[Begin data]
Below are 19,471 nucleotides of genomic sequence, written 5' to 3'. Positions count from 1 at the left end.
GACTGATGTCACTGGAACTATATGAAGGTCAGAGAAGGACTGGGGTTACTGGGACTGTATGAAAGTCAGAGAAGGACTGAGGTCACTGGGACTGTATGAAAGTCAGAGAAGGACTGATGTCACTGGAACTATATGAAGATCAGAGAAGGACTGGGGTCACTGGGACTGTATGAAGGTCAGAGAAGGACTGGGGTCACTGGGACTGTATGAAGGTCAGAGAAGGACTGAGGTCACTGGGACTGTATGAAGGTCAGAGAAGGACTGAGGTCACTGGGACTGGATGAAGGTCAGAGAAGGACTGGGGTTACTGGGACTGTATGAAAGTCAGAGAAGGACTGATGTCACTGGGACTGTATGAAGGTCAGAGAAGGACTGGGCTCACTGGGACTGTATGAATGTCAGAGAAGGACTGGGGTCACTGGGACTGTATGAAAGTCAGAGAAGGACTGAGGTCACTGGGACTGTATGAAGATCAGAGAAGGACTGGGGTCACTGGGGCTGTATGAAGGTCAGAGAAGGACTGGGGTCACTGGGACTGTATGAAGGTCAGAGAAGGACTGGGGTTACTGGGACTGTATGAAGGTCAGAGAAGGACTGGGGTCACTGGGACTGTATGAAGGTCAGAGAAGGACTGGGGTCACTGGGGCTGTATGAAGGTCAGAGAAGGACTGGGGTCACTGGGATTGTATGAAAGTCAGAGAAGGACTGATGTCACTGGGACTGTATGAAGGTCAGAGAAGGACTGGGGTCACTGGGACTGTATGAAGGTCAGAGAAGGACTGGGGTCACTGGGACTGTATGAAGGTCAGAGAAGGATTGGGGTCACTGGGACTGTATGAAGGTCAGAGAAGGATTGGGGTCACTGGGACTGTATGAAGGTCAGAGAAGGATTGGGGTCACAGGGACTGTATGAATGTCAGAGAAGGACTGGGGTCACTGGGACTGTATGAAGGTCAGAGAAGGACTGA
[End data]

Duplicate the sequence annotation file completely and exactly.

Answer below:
Below are 19,471 nucleotides of genomic sequence, written 5' to 3'. Positions count from 1 at the left end.
GACTGATGTCACTGGAACTATATGAAGGTCAGAGAAGGACTGGGGTTACTGGGACTGTATGAAAGTCAGAGAAGGACTGAGGTCACTGGGACTGTATGAAAGTCAGAGAAGGACTGATGTCACTGGAACTATATGAAGATCAGAGAAGGACTGGGGTCACTGGGACTGTATGAAGGTCAGAGAAGGACTGGGGTCACTGGGACTGTATGAAGGTCAGAGAAGGACTGAGGTCACTGGGACTGTATGAAGGTCAGAGAAGGACTGAGGTCACTGGGACTGGATGAAGGTCAGAGAAGGACTGGGGTTACTGGGACTGTATGAAAGTCAGAGAAGGACTGATGTCACTGGGACTGTATGAAGGTCAGAGAAGGACTGGGCTCACTGGGACTGTATGAATGTCAGAGAAGGACTGGGGTCACTGGGACTGTATGAAAGTCAGAGAAGGACTGAGGTCACTGGGACTGTATGAAGATCAGAGAAGGACTGGGGTCACTGGGGCTGTATGAAGGTCAGAGAAGGACTGGGGTCACTGGGACTGTATGAAGGTCAGAGAAGGACTGGGGTTACTGGGACTGTATGAAGGTCAGAGAAGGACTGGGGTCACTGGGACTGTATGAAGGTCAGAGAAGGACTGGGGTCACTGGGGCTGTATGAAGGTCAGAGAAGGACTGGGGTCACTGGGATTGTATGAAAGTCAGAGAAGGACTGATGTCACTGGGACTGTATGAAGGTCAGAGAAGGACTGGGGTCACTGGGACTGTATGAAGGTCAGAGAAGGACTGGGGTCACTGGGACTGTATGAAGGTCAGAGAAGGATTGGGGTCACTGGGACTGTATGAAGGTCAGAGAAGGATTGGGGTCACTGGGACTGTATGAAGGTCAGAGAAGGATTGGGGTCACAGGGACTGTATGAATGTCAGAGAAGGACTGGGGTCACTGGGACTGTATGAAGGTCAGAGAAGGACTGA